The Administration's policy towards Libya is decadent, and it doesn't need to be, says FPI Director William Kristol

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Later that day, the president did speak viva voce. He began with this assurance: "First, we are doing everything we can to protect American citizens. That is my highest priority." This echoed his secretary of state from the day before: "The safety and well-being of Americans has to be our highest priority."

Really? The safety and well-being of Luxemburgers abroad is (perhaps) the highest priority of the government of Luxembourg. But Luxembourg is not a great power. The highest priority for the government of the United States has to be to defend and advance the core foreign policy interests of the United States. And in the case of the Libyan uprising, the passivity and dithering of the Obama administration have damaged America's interests and standing around the world.

We don’t dismiss the importance of attending to the well-being of Americans abroad. Needless to say, the government is right to be concerned about our diplomats, their family members, and any other Americans in Libya. Indeed, it might have been a good idea to deploy assets other than a pathetic rented ferry that couldn’t handle choppy waters to get them out of there. And of course, the Obama administration should have made it clear, and should continue to make it clear to all concerned in Libya, what consequences would follow to anyone who harms Americans or impedes their departure.

Still: The attitude that, in a crisis like this, “The safety and well-being of Americans has to be our highest priority,” tends to render the United States mute and impotent. This is clearly the tendency in this specific crisis, and with this specific administration. The mere presence of Americans in a foreign country in turmoil has become an excuse for inaction. Our diplomats and our citizens traveling abroad have become de facto hostages to the government of any state in which they work or visit. Our ability to act quickly and decisively in a crisis has been severely compromised.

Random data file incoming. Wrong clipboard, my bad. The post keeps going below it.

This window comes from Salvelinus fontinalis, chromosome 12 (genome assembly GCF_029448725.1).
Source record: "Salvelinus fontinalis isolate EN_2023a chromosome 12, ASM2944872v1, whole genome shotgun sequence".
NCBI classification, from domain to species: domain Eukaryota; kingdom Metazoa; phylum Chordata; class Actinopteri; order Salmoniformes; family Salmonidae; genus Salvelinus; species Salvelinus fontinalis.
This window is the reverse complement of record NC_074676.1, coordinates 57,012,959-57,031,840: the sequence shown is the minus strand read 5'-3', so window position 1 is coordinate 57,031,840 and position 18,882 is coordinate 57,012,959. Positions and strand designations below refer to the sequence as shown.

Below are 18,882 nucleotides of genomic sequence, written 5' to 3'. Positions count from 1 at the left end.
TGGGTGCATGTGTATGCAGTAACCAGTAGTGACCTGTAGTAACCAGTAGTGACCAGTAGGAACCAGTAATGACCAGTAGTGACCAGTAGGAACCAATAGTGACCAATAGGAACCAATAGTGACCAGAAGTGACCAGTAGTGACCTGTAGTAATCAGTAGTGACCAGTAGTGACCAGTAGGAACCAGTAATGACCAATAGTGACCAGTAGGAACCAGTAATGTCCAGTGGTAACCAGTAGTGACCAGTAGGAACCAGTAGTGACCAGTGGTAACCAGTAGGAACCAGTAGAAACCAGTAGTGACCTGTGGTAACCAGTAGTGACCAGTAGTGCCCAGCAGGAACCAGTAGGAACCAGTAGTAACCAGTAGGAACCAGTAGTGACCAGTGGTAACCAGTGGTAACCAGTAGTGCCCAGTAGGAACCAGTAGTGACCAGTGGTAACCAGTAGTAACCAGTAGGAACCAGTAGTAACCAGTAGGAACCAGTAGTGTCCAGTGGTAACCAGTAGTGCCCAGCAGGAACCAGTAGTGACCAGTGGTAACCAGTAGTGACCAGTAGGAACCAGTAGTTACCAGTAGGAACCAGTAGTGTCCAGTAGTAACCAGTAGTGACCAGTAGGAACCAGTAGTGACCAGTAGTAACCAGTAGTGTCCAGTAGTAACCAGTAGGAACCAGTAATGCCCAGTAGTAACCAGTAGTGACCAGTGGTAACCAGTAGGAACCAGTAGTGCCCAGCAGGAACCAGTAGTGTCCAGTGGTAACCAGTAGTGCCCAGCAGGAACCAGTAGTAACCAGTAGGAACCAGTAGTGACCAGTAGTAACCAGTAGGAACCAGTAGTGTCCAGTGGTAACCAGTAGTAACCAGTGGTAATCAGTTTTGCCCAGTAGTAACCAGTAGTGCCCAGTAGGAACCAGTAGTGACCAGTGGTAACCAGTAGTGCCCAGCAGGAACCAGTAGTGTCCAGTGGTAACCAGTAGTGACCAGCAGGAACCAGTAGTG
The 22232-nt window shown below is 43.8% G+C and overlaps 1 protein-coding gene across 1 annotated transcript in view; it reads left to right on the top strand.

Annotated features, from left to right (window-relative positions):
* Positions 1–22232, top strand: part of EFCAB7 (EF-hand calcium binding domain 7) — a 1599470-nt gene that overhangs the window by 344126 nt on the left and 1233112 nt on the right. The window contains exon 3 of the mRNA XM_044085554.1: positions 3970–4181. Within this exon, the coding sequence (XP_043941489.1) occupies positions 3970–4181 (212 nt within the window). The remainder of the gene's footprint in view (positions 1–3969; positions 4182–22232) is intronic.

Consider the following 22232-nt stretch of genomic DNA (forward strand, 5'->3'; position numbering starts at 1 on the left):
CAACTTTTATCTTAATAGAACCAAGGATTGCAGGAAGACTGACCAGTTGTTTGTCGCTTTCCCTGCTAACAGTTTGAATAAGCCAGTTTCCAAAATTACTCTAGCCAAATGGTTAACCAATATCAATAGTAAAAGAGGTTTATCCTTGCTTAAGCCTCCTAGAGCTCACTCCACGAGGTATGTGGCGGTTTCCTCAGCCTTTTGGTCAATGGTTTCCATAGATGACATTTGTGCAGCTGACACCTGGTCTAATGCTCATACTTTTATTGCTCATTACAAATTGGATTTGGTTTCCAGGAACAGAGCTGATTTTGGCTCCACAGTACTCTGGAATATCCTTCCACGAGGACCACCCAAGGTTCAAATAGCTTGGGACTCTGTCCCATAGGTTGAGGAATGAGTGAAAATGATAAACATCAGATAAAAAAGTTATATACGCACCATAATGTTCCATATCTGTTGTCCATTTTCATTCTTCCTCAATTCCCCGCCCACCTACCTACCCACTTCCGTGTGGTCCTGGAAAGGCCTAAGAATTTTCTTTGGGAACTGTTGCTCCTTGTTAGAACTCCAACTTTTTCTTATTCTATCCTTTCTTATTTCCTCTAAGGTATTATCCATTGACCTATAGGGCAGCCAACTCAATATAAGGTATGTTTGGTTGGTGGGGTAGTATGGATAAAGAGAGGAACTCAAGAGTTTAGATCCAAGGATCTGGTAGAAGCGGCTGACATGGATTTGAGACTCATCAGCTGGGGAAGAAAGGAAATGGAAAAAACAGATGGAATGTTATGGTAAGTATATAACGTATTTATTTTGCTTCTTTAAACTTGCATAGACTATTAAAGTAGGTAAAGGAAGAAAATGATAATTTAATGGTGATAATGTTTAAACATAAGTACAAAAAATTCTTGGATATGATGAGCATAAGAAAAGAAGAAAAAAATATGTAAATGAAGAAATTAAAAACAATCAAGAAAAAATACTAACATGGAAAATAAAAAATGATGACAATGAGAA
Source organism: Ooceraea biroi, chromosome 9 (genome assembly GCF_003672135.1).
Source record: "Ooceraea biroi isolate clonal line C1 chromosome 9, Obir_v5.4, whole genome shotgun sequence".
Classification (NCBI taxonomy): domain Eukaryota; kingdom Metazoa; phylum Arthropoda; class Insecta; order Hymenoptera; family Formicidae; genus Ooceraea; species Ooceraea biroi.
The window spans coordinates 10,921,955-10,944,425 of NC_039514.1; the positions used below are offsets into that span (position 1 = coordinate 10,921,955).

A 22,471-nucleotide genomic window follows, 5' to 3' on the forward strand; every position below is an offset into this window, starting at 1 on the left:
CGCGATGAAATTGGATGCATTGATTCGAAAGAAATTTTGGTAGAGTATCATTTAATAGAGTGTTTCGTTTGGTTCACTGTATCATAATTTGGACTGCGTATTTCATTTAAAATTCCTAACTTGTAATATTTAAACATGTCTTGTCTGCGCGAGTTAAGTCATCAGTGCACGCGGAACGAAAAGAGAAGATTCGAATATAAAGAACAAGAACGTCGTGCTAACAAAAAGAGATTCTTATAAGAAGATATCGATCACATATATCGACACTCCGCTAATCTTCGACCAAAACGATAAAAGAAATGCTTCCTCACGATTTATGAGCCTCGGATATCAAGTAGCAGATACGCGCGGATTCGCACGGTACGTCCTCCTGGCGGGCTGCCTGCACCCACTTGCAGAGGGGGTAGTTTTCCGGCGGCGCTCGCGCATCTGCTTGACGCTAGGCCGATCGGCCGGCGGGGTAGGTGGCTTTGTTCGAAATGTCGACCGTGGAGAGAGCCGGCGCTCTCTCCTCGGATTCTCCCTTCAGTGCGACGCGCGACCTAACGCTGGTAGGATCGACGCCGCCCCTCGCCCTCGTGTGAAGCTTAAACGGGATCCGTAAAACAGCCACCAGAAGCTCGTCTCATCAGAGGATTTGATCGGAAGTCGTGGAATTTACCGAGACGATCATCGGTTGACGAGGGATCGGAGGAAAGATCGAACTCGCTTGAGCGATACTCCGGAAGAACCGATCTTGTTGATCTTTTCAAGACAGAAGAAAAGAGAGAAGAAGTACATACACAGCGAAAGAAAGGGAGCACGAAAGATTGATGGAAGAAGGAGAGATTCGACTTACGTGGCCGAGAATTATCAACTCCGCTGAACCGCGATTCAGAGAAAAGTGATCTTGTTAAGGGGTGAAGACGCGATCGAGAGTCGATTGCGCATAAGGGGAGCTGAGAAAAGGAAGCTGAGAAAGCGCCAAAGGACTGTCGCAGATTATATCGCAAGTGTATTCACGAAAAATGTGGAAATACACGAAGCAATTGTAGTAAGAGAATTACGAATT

The mere presence of American nationals in Tripoli does not magically render a great nation powerless, however. There are plenty of things the Obama administration could be doing, right now, to influence the situation in Libya. A vocal defense of liberty, support for governments that enjoy the consent of the governed, and forceful condemnation of the crimes Muammar Qaddafi is now perpetrating against his people would be just for starters. There are many policy options available to the president. They include: In conjunction with our NATO allies, he can send more naval assets to the Mediterranean; he can establish a no-flight zone over Libyan airspace; he can direct the Treasury to freeze the assets of the Libyan government and the Qaddafi family; he can establish lines of direct humanitarian aid to the population; he can consider halting the importation of Libyan oil into the United States. These and other such actions would not be without risk or cost. But they would put the United States squarely on the side of an oppressed people against a terrorist-friendly dictator. And they would increase the likelihood that the crisis is resolved quickly with the overthrow of Qaddafi, and without any further crimes against humanity or the dissolution of Libya into civil war.
 
At the moment, sad to say, other governments seem to have been willing to be more proactive than the government of the United States. As if that weren't embarassing enough, all of the White House's paper statements and its leaky chartered ferry have raised a more disturbing question. Have our elites—and not just those running the Obama administration—become so encumbered by self-doubt, so weakened by sophistication, so seduced by the excuses provided by the claim of helplessness, that they are incapable of acting decisively? Once Americans tried to seize every moment of opportunity. Now we are far more likely to stand back and watch history unfold, and to explain why we can’t do anything to shape that history. After all, our foreign policy establishment explains condescendingly, the challenges are daunting. So many forces are beyond our control. The risks are great. The obstacles are overwhelming.